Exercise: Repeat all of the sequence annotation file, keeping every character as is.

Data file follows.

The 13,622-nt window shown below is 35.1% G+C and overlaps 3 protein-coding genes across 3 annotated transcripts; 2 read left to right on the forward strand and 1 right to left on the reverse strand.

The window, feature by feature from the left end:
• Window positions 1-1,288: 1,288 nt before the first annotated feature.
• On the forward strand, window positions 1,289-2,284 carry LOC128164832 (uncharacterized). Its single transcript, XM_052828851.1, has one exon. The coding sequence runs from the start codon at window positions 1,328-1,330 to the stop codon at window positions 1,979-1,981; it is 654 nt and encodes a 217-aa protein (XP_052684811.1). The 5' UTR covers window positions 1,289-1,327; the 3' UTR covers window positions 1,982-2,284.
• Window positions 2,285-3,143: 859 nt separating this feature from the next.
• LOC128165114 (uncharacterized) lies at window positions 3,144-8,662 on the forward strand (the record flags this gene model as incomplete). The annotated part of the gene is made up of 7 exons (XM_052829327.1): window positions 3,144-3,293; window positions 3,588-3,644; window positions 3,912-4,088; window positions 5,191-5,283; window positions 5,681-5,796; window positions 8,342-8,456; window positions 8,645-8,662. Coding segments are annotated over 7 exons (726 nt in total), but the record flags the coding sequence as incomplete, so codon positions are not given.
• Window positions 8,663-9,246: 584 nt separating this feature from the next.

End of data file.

The 13,622-nt window shown below is 35.1% G+C and overlaps 3 protein-coding genes across 3 annotated transcripts; 2 read left to right on the forward strand and 1 right to left on the reverse strand.

The window, feature by feature from the left end:
• Window positions 1-1,288: 1,288 nt before the first annotated feature.
• On the forward strand, window positions 1,289-2,284 carry LOC128164832 (uncharacterized). Its single transcript, XM_052828851.1, has one exon. The coding sequence runs from the start codon at window positions 1,328-1,330 to the stop codon at window positions 1,979-1,981; it is 654 nt and encodes a 217-aa protein (XP_052684811.1). The 5' UTR covers window positions 1,289-1,327; the 3' UTR covers window positions 1,982-2,284.
• Window positions 2,285-3,143: 859 nt separating this feature from the next.
• LOC128165114 (uncharacterized) lies at window positions 3,144-8,662 on the forward strand (the record flags this gene model as incomplete). The annotated part of the gene is made up of 7 exons (XM_052829327.1): window positions 3,144-3,293; window positions 3,588-3,644; window positions 3,912-4,088; window positions 5,191-5,283; window positions 5,681-5,796; window positions 8,342-8,456; window positions 8,645-8,662. Coding segments are annotated over 7 exons (726 nt in total), but the record flags the coding sequence as incomplete, so codon positions are not given.
• Window positions 8,663-9,246: 584 nt separating this feature from the next.